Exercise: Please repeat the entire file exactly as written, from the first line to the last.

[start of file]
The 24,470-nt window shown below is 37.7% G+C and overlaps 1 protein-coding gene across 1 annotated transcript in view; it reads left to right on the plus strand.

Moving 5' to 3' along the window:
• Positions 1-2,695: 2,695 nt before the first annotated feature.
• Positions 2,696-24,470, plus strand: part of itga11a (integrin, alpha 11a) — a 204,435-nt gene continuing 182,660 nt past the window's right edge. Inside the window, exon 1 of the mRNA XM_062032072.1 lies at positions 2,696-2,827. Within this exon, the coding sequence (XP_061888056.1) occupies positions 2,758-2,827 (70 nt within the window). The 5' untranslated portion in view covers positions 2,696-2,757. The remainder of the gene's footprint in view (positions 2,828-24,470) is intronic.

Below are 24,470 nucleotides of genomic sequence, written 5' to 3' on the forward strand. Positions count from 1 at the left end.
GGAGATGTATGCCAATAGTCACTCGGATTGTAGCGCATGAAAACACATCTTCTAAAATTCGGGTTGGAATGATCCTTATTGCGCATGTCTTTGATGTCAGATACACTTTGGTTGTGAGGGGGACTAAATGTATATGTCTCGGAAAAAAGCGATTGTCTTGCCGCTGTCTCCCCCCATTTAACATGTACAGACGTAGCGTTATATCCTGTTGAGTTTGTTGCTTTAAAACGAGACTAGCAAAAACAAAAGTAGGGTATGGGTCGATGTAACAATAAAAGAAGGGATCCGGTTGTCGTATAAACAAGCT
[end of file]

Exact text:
The 24,470-nt window shown below is 37.7% G+C and overlaps 1 protein-coding gene across 1 annotated transcript in view; it reads left to right on the plus strand.

Moving 5' to 3' along the window:
• Positions 1-2,695: 2,695 nt before the first annotated feature.
• Positions 2,696-24,470, plus strand: part of itga11a (integrin, alpha 11a) — a 204,435-nt gene continuing 182,660 nt past the window's right edge. Inside the window, exon 1 of the mRNA XM_062032072.1 lies at positions 2,696-2,827. Within this exon, the coding sequence (XP_061888056.1) occupies positions 2,758-2,827 (70 nt within the window). The 5' untranslated portion in view covers positions 2,696-2,757. The remainder of the gene's footprint in view (positions 2,828-24,470) is intronic.

Below are 24,470 nucleotides of genomic sequence, written 5' to 3' on the forward strand. Positions count from 1 at the left end.
GGAGATGTATGCCAATAGTCACTCGGATTGTAGCGCATGAAAACACATCTTCTAAAATTCGGGTTGGAATGATCCTTATTGCGCATGTCTTTGATGTCAGATACACTTTGGTTGTGAGGGGGACTAAATGTATATGTCTCGGAAAAAAGCGATTGTCTTGCCGCTGTCTCCCCCCATTTAACATGTACAGACGTAGCGTTATATCCTGTTGAGTTTGTTGCTTTAAAACGAGACTAGCAAAAACAAAAGTAGGGTATGGGTCGATGTAACAATAAAAGAAGGGATCCGGTTGTCGTATAAACAAGCT